Seth MacFarlane seems to be popping up everywhere these days; be it from Family Guy to American Dad, to voice work in unrelated TV shows and features, and even a big band/ jazz studio album. Now, he moves to uncharted waters - a big budget cinema outing in his his directorial debut Ted.
The titular Ted character is an off the shelf everyday teddy bear owned by the young John Bennett (Mark Wahlberg) until he is wished into reality and becomes a living, breathing bear. Rather than being hidden away, Ted becomes a pop culture icon, with appearances on TV, adored by the public. Flash forward 30 years, and John and Ted continue to live it up, having never really grown up.
John has a dead end job at a car rental store, and Ted continues to be his best friend - which means copious drinking, babes and drug use. John's girlfriend Lori (Mila Kinus) is getting fed up with the influence of Ted on John's life and hopes that cutting Ted loose, John will man up and delivers the ultimatum: Her or the bear.
How the world accepts that a teddy bear can come to life, become a celebrity and not destroy itself is slightly beyond me, but hey, it's a film. Ted is a slick product and audiences raised on Family Guy will know what to expect to a certain degree. However, despite its envelope pushing humor, and 'you-can't-say-that-on-TV' language, Ted is a far more conventional feature film than its televisual counterparts.[img]3[/img]
Wahlberg, and to a lesser degree, Kunis, do an extremely good job of acting to a post produced CG Ted, such that audiences never for one moment believes that Ted is anything other than a real flesh and blood character. That takes real acting skill, and Wahlberg sells it with vigor.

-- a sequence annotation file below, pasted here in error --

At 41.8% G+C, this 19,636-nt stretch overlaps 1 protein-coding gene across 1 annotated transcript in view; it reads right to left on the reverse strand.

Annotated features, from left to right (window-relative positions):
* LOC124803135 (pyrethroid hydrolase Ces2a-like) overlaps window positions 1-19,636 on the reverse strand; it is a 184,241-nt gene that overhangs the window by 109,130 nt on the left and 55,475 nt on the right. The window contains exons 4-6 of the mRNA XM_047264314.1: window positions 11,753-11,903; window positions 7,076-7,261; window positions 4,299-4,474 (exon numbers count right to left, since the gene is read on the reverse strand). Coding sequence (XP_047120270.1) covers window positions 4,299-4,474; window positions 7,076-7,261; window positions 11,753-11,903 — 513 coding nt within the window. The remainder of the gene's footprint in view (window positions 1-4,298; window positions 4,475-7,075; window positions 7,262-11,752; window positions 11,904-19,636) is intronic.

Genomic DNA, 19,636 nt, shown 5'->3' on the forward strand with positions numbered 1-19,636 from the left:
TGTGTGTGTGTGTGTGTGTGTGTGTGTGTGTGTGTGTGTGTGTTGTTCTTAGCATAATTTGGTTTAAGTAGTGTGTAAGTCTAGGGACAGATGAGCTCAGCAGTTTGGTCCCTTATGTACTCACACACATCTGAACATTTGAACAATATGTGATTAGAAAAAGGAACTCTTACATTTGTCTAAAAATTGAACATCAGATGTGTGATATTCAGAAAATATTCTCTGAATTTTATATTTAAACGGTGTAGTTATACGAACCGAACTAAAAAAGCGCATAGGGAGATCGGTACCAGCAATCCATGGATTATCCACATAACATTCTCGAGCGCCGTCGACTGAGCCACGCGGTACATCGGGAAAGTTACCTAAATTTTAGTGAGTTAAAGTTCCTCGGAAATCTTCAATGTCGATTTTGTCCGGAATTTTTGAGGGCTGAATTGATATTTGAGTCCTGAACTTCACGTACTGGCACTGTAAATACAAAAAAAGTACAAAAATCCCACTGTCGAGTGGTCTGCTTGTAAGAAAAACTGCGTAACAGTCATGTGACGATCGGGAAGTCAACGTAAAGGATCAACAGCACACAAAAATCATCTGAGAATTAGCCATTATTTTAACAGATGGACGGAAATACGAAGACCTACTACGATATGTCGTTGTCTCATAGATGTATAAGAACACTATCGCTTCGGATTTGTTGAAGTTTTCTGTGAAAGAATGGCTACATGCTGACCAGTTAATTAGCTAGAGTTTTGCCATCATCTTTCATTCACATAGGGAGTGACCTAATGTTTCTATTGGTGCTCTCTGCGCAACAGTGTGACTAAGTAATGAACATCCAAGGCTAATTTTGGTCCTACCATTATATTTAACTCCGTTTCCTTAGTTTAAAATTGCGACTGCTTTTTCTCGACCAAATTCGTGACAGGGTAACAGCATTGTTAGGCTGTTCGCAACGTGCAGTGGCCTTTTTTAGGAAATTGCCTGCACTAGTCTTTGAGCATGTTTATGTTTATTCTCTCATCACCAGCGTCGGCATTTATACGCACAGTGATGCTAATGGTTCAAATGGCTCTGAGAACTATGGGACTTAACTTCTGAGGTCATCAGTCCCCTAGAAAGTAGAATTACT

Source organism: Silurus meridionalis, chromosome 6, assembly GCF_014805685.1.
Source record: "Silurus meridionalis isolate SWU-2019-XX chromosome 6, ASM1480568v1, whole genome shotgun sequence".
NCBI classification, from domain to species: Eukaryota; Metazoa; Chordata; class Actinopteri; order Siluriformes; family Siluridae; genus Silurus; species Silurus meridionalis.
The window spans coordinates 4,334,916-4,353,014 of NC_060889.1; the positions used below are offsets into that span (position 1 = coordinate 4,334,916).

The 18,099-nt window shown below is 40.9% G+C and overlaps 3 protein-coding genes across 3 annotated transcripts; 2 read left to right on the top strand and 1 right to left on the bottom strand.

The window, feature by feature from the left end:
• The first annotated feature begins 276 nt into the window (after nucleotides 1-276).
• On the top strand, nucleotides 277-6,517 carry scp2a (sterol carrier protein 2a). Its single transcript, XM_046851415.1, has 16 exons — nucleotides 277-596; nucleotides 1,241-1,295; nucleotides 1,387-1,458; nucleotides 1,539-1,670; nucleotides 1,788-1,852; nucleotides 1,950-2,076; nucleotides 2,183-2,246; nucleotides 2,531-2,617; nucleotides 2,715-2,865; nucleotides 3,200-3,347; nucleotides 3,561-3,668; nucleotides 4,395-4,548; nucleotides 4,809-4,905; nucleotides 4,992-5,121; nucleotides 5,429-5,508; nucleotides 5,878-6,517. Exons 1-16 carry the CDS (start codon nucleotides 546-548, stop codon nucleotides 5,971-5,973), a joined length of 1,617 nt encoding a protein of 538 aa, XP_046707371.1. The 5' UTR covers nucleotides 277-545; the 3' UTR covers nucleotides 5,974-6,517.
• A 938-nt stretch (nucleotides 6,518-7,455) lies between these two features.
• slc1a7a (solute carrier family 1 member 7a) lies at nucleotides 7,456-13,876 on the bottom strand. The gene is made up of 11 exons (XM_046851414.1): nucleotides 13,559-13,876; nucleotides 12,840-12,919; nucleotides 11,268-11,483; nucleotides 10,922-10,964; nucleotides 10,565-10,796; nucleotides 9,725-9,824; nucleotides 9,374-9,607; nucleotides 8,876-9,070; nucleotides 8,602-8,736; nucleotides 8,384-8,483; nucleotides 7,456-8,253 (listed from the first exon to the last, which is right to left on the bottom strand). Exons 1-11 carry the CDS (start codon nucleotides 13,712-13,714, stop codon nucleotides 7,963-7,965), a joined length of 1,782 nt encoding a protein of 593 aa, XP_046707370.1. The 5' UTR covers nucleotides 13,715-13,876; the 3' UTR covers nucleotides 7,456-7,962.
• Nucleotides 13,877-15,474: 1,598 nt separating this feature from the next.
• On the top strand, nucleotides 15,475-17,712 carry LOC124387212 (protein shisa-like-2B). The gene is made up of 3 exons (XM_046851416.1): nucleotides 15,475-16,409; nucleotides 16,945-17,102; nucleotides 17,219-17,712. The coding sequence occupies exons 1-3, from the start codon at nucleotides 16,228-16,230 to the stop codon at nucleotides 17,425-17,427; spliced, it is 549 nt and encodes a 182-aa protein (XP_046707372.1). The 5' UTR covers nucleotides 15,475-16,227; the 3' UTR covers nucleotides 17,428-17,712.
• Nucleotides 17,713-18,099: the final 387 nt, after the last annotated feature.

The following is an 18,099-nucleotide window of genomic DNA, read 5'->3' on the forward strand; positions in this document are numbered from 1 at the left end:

The slightly larger than cameo role by Sam Jones reprising his role as Flash Gordon is a real hoot, evidence that the actor, now in his mid-50's is a real good sport.
The animation for Ted himself is more than convincing, with 500 shots created by Melbourne based studio Iloura, based off on-set motion capture performed by MacFarlane.
Since MacFarlane's shows are conducive to no more than short bursts, it's no surprise that the 106 minute long feature is not without its lapses. The film sags at the halfway point, worsened by the films subplot featuring Giovanni Ribisi and Aedin Mincks as father and son stalkers. Their sequences would certainly have been cut (and should have), had they not been the catalyst for the films climax.
I enjoyed Ted, despite its lack of transparency in attempts to provoke its audience. But even when the initial shock of seeing the seemingly friendly bear utter absurd profanities wears off, there is still enough charm in the character and strong performance by Wahlberg to retain attention.